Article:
As far as the crew goes, we’re essentially the same. There’s a couple of guys that have come on along the way, but the majority of us are all from the very beginning. I think the synergy between everybody is really cool. I think what Coy [Gibbs] started here was an interesting thing. When I showed up at this team seven years ago, I was used to how the traditional factory team worked. Now, looking back, I see that Coy has run it more like a football team. That didn’t really mean anything to me until I have more experience like this now, and now I realize that it means we do everything together. We’re always with each other. We’re eating together, we’re flying together, we’re traveling together. We get along like brothers more than anything. It’s more of a team effort. 

Oler (left) has been with JGR for seven years. Photo: JGR
Oler (left) has been with JGR for seven years. Photo: JGR

You guys have been known to be able to experiment probably more than some of the other teams. Does that give you the freedom to go, “Oh, well, this doesn’t work; let’s try this”?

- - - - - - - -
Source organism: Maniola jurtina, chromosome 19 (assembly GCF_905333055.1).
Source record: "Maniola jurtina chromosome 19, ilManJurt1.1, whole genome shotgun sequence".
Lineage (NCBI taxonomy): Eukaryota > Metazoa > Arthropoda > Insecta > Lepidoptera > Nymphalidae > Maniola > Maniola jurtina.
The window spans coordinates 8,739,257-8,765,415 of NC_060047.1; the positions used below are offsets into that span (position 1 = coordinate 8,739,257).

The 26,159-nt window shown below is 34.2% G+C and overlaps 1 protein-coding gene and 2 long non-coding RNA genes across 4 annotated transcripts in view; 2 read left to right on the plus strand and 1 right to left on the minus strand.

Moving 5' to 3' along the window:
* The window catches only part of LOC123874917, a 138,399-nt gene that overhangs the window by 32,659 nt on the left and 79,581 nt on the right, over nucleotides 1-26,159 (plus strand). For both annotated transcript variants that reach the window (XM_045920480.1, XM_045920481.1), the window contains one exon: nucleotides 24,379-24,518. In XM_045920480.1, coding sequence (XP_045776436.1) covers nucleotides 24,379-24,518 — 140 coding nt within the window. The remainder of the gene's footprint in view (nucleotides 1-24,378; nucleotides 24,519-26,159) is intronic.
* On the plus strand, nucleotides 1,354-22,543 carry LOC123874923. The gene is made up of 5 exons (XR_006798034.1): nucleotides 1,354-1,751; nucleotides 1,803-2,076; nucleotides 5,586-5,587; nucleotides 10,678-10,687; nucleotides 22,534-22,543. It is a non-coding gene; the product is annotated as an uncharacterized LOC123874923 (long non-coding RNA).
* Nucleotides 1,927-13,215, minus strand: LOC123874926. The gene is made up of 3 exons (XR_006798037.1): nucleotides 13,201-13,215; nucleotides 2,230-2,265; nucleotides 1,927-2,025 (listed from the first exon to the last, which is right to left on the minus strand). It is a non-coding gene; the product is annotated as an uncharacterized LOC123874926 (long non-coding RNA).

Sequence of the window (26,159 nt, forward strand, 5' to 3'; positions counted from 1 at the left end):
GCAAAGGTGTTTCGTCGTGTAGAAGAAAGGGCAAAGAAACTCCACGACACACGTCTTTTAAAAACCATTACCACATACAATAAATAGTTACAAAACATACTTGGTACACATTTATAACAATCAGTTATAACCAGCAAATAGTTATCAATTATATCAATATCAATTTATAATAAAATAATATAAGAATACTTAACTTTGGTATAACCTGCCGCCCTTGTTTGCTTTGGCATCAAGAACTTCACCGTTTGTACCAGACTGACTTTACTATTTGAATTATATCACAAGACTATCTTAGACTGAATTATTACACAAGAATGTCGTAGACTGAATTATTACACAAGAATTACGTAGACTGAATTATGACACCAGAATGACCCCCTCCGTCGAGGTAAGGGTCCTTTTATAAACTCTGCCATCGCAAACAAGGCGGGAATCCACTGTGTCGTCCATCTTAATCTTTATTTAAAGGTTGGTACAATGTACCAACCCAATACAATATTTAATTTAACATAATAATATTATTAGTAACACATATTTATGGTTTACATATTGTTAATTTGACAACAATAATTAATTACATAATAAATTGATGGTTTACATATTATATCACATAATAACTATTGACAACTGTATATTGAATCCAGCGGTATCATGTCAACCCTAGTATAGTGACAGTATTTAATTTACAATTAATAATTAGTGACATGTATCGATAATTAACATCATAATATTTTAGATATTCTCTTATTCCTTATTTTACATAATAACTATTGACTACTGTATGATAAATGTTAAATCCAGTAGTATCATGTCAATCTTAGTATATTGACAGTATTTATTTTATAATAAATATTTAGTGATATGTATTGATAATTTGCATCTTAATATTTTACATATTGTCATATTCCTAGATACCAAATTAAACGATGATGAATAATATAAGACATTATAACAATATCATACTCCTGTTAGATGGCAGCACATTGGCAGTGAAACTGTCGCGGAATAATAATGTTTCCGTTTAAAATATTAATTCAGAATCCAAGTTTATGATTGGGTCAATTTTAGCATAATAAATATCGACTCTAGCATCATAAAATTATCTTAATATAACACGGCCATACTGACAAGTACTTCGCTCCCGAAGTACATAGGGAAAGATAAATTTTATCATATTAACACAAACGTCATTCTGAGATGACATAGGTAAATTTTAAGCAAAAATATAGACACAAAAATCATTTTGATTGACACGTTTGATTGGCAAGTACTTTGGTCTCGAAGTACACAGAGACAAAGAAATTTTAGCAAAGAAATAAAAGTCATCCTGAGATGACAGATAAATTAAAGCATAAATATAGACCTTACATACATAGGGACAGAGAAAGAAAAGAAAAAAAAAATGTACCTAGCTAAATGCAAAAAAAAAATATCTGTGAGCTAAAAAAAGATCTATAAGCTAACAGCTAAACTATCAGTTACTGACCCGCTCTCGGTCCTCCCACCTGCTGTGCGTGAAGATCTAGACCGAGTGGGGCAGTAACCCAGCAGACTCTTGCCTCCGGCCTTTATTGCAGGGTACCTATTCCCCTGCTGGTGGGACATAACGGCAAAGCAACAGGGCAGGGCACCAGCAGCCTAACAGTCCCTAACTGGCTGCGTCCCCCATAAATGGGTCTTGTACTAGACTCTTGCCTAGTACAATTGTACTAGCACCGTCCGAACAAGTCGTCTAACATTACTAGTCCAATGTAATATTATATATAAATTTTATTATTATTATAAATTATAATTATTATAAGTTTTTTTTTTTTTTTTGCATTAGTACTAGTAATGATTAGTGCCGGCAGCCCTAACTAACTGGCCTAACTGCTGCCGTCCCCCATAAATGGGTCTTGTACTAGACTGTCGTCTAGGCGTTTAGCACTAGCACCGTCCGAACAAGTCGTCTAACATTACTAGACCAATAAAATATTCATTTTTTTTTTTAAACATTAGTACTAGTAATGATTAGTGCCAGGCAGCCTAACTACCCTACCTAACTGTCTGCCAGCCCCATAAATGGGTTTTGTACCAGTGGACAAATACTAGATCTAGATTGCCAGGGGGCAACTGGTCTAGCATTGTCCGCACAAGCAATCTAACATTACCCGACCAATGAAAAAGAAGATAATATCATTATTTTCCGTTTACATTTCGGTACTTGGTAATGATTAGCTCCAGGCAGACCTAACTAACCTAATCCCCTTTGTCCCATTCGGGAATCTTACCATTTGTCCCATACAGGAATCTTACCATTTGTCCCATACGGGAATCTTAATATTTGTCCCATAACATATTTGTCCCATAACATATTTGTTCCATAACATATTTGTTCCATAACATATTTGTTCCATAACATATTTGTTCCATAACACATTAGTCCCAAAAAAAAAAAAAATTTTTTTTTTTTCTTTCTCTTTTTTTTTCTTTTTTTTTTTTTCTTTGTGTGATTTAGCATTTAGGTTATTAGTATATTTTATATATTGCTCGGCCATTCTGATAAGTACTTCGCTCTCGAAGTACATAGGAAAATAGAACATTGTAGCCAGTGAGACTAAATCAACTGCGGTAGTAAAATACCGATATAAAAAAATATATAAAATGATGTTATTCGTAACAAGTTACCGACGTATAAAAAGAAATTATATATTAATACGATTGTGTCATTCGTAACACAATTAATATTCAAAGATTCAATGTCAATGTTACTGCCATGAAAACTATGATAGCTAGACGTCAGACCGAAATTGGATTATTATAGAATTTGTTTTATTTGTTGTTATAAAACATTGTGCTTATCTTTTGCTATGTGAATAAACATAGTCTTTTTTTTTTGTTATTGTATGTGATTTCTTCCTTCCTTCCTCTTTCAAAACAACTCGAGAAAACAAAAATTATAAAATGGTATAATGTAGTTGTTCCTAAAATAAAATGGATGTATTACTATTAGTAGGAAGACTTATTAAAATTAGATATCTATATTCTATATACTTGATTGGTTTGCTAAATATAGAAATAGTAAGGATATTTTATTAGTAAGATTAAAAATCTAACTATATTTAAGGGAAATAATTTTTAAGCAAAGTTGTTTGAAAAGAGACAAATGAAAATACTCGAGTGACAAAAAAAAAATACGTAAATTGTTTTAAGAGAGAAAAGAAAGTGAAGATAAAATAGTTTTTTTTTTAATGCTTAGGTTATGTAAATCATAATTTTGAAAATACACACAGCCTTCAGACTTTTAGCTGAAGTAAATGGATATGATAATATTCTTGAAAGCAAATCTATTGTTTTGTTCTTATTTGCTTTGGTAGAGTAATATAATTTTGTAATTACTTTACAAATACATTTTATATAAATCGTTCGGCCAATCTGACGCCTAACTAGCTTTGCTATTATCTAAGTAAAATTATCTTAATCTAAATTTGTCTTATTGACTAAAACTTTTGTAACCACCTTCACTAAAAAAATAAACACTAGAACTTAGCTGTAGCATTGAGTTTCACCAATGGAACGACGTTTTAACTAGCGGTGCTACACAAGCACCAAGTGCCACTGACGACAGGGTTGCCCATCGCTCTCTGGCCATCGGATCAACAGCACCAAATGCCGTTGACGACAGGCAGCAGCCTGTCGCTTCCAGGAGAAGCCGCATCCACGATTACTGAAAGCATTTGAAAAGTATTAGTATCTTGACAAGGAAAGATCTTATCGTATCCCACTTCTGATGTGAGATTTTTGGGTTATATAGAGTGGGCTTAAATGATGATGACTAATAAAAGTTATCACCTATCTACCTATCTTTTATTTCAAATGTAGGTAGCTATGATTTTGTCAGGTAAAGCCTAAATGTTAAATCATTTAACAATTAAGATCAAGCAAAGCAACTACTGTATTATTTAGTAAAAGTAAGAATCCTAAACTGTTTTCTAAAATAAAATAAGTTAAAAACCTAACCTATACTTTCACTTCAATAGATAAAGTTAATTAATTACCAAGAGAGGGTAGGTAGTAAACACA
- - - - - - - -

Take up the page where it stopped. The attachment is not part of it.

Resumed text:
Yeah. Again, I think that we have to go back to Coy. Him having the roots that he has with the NASCAR side, they’re changing everything from body panels to… they’re changing everything there is and shaving weight off each bolt. They’re doing a lot of interesting things. To witness those guys is interesting—you learn from that—but also having Coy running this team and having that as his background, I think he’s kind of steering us in the direction of making drastic changes. If there’s a problem with the motorcycle he’ll pretty much say, “Let’s create a new frame, or something pretty crazy.” While that’s not realistic, it’s interesting. It’s pretty cool. And again the NASCAR shop has so much potential and capability that we can leverage. A couple years ago we kind of reshaped the motorcycle. The Yamaha, when we had a rider we were testing with, and trying to get him to sign on the bike. He said it was too wide. So Coy got in there and took the gas tank off, cut the thing in half, started shaving stuff. And we’re all kind of looking at him thinking, “What the heck’s he doing?” And sure enough he’s giving the rider the image, the visual, of what this could be and he went to the NASCAR shop and he made the changes. We created a whole different gas tank, a whole shroud system. To be honest, look at the new bike. It’s pretty much a copy of what Coy created a couple years ago. Has any other motocross team come in there and done that before? I don’t think so.